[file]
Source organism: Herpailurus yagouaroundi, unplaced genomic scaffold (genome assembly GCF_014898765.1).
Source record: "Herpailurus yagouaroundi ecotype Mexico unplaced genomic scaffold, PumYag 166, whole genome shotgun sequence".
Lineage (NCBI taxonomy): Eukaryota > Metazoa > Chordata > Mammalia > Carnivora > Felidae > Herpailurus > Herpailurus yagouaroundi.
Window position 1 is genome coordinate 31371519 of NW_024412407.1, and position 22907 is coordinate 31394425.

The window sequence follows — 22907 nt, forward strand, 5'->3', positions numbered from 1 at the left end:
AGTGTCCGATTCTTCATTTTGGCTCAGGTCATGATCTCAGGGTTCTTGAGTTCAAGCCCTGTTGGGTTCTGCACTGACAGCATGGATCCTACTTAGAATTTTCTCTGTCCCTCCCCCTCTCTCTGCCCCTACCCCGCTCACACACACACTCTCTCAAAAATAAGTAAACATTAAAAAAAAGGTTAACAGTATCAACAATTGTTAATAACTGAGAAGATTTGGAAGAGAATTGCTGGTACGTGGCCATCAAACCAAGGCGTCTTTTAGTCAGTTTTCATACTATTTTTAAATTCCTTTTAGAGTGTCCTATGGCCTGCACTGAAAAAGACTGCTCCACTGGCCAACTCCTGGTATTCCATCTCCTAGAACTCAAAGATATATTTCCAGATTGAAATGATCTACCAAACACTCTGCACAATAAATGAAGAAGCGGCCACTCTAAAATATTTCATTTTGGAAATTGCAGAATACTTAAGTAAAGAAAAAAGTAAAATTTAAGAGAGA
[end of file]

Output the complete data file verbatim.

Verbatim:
Source organism: Herpailurus yagouaroundi, unplaced genomic scaffold (genome assembly GCF_014898765.1).
Source record: "Herpailurus yagouaroundi ecotype Mexico unplaced genomic scaffold, PumYag 166, whole genome shotgun sequence".
Lineage (NCBI taxonomy): Eukaryota > Metazoa > Chordata > Mammalia > Carnivora > Felidae > Herpailurus > Herpailurus yagouaroundi.
Window position 1 is genome coordinate 31371519 of NW_024412407.1, and position 22907 is coordinate 31394425.

The window sequence follows — 22907 nt, forward strand, 5'->3', positions numbered from 1 at the left end:
AGTGTCCGATTCTTCATTTTGGCTCAGGTCATGATCTCAGGGTTCTTGAGTTCAAGCCCTGTTGGGTTCTGCACTGACAGCATGGATCCTACTTAGAATTTTCTCTGTCCCTCCCCCTCTCTCTGCCCCTACCCCGCTCACACACACACTCTCTCAAAAATAAGTAAACATTAAAAAAAAGGTTAACAGTATCAACAATTGTTAATAACTGAGAAGATTTGGAAGAGAATTGCTGGTACGTGGCCATCAAACCAAGGCGTCTTTTAGTCAGTTTTCATACTATTTTTAAATTCCTTTTAGAGTGTCCTATGGCCTGCACTGAAAAAGACTGCTCCACTGGCCAACTCCTGGTATTCCATCTCCTAGAACTCAAAGATATATTTCCAGATTGAAATGATCTACCAAACACTCTGCACAATAAATGAAGAAGCGGCCACTCTAAAATATTTCATTTTGGAAATTGCAGAATACTTAAGTAAAGAAAAAAGTAAAATTTAAGAGAGA